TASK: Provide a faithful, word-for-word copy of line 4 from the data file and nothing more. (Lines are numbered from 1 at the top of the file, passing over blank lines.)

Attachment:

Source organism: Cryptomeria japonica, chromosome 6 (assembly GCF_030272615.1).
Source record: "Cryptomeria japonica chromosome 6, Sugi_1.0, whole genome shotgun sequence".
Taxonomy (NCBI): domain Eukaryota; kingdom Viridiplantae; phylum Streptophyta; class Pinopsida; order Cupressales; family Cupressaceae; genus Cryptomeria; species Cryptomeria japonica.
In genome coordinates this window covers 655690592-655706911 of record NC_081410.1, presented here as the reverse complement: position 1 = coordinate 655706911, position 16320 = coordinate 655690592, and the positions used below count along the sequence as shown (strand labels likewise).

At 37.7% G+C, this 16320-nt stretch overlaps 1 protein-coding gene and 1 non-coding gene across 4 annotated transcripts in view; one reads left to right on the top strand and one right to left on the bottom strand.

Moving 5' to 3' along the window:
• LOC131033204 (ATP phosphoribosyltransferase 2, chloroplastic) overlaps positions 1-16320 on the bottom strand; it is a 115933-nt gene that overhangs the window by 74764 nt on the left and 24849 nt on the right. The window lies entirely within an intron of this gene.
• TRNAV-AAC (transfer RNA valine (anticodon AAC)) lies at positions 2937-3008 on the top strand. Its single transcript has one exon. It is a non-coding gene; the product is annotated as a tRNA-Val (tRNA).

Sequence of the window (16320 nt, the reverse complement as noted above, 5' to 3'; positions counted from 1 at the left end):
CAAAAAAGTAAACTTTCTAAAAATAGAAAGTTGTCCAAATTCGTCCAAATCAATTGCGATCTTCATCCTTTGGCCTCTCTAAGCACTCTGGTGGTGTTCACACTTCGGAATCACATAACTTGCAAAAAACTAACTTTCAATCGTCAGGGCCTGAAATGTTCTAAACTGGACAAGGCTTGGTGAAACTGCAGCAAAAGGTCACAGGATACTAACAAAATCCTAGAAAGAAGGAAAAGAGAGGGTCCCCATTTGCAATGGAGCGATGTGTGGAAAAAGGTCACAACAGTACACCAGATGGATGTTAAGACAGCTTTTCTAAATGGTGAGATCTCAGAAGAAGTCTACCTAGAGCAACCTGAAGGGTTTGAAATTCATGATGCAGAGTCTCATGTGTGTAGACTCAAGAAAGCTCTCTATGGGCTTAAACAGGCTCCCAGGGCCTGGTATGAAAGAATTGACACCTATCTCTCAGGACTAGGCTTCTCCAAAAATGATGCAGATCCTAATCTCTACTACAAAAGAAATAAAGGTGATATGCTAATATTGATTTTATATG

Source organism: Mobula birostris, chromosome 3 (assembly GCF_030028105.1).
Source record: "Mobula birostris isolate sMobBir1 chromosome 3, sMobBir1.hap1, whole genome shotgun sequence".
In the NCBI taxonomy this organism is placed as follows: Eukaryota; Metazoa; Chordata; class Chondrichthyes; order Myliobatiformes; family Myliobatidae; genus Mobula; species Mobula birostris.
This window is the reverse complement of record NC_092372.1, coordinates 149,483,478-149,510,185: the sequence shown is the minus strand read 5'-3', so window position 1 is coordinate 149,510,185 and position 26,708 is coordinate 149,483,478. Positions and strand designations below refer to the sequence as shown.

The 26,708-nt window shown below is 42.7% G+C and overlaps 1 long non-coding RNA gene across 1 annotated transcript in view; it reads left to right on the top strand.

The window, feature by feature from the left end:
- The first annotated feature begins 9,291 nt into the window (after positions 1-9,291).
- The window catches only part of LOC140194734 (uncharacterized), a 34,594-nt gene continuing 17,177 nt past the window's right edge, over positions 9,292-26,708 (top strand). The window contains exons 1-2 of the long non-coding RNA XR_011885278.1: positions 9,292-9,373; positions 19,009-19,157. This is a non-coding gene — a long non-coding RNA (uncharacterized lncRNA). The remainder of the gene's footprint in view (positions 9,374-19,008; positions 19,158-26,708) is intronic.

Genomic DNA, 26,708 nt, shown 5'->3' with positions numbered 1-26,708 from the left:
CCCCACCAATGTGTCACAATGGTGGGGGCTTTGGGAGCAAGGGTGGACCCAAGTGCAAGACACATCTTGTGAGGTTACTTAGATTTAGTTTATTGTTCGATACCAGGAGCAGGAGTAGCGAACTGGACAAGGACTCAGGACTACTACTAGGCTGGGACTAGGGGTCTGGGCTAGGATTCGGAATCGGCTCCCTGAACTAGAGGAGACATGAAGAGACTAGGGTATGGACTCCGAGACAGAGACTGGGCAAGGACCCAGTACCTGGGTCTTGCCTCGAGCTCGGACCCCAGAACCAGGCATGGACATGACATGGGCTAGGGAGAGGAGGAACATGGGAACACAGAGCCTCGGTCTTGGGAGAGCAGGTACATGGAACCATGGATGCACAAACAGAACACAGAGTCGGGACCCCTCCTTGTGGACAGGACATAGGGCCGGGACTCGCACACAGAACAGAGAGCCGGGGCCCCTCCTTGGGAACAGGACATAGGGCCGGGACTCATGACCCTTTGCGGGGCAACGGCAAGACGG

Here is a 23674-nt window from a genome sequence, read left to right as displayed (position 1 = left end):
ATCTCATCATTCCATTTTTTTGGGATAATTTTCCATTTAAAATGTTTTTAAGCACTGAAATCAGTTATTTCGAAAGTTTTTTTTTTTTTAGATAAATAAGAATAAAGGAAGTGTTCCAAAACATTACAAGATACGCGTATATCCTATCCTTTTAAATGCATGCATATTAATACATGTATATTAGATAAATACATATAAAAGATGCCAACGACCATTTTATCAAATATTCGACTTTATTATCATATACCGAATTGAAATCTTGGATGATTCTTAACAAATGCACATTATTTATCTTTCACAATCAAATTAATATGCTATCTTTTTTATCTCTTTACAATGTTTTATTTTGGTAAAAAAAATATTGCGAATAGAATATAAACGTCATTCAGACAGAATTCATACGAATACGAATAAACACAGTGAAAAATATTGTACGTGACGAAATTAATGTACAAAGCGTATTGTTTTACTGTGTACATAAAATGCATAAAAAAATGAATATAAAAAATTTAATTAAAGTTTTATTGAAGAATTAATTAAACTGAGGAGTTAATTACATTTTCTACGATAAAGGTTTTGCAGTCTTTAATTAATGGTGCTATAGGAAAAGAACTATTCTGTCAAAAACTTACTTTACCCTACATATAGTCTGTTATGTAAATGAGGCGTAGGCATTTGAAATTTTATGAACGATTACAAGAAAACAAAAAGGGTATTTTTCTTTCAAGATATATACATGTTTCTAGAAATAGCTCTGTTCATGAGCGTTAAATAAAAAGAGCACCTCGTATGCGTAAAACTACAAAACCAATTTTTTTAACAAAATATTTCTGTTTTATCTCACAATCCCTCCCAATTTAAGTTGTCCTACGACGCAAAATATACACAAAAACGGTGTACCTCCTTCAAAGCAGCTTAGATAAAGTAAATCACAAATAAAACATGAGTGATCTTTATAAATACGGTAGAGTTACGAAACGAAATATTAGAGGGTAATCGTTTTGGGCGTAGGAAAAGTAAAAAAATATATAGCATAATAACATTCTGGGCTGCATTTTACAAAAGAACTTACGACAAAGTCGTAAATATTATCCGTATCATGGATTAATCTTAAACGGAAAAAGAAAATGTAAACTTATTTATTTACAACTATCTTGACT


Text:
In genome coordinates this window covers 655690592-655706911 of record NC_081410.1, presented here as the reverse complement: position 1 = coordinate 655706911, position 16320 = coordinate 655690592, and the positions used below count along the sequence as shown (strand labels likewise).